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Michael Arcaro, Stephanie McMains, Sabine Kastner; Phase-encoded attention tasks reveal topographic maps in posterior parahippocampal cortex. Journal of Vision 2008;8(6):1001. doi: 10.1167/8.6.1001.
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© ARVO (1962-2015); The Authors (2016-present)
Recent studies have demonstrated two retinotopically organized areas, VO-1 and VO-2, in human ventral occipital cortex adjacent to hV4 (see Wandell et. al., Neuron, 2007 for review). In the present study, we extend these findings by examining topographic organization in the areas adjacent to the VO complex in human posterior parahippocampal cortex using a cognitive mapping approach.
Data were collected using a phased array coil with a functional in-plane resolution of 2x2 mm2. While maintaining fixation, subjects were required to allocate attention towards a rotating wedge of moving dots. Subjects detected changes in the direction of motion for the majority of dots. In a second scan session, subjects attended an expanding/contracting ring filled with bouncing balls while maintaining fixation. Subjects detected when one of the balls dimmed. Subjects performed both tasks around 75% accuracy. In a third scan session, responses evoked by object, scene, face, and color stimuli were probed.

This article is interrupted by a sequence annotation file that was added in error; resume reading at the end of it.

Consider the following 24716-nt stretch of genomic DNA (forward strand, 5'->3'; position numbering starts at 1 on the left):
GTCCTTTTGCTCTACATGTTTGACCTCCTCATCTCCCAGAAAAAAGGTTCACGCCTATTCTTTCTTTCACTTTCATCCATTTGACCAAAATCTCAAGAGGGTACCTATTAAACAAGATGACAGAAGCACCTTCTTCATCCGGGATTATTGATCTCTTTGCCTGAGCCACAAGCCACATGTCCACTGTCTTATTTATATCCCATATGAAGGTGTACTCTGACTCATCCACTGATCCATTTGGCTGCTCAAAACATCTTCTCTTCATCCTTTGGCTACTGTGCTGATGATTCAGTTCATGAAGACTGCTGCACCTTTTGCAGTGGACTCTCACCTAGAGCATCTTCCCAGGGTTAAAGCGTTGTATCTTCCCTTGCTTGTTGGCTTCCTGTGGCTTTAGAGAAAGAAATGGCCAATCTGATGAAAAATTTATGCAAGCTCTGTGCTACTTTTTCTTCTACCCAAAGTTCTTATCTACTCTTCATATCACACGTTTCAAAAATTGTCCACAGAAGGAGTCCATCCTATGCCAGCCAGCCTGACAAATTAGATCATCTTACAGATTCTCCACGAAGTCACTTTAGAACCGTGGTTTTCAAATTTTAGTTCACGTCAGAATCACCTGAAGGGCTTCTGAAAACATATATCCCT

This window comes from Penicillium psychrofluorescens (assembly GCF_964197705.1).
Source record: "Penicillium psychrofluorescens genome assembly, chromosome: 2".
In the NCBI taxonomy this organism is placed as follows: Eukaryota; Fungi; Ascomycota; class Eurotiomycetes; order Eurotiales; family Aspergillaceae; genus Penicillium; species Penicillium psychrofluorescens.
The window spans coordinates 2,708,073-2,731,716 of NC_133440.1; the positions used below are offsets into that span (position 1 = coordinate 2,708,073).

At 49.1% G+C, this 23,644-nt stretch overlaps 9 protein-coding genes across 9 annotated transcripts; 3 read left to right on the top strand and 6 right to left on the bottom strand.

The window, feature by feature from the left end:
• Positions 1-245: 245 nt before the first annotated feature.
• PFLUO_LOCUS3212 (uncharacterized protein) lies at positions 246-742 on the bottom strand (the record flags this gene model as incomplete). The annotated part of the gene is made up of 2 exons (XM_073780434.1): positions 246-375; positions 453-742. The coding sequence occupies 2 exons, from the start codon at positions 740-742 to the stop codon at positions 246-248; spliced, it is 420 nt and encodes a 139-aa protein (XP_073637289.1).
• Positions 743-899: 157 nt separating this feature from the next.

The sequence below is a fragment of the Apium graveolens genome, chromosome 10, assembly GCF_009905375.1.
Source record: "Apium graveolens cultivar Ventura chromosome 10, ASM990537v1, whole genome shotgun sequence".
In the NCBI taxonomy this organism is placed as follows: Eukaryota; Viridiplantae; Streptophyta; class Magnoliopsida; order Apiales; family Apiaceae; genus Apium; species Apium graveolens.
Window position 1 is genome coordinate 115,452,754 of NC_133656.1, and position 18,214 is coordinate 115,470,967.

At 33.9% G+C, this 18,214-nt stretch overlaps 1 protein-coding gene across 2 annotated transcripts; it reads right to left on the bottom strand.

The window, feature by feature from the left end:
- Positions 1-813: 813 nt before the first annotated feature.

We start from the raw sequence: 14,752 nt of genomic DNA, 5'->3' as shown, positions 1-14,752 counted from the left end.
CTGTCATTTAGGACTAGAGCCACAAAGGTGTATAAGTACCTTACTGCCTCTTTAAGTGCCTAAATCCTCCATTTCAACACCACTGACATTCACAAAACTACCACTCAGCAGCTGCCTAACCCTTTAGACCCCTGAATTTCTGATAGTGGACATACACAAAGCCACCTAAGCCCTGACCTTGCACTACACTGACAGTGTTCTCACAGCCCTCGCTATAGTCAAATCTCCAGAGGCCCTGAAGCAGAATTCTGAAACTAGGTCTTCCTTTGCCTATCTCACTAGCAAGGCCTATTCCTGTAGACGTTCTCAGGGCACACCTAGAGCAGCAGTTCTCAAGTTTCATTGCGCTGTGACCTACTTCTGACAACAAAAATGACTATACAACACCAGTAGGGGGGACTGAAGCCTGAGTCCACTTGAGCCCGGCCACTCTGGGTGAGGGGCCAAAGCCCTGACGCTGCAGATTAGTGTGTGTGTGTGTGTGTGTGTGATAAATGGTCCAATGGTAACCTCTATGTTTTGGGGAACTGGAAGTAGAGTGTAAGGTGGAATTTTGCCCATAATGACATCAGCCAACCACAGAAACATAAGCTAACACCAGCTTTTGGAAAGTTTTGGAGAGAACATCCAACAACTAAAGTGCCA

We identified two topographic areas that have not previously been described in the human. The new regions are located along the collateral sulcus in the posterior portion of parahippocampal cortex with the first new region being adjacent to VO-2. Both regions contain a complete representation of the contralateral visual field with boundaries defined by a phase reversal. Eccentricity mapping revealed a representation of the fovea and periphery organized perpendicular to the polar angle maps. These two additional topographic areas show selectivity for scenes as compared to objects and faces. We are currently comparing this topographic organization to that obtained with typical retinotopic mapping methods.
Using an attention-demanding task, we revealed topographic organization not previously reported with typical retinotopic mapping methods. These new topographically organized regions overlap with the functionally defined place area, PPA, and show strong preference for scenes in both the foveal and peripheral representations.
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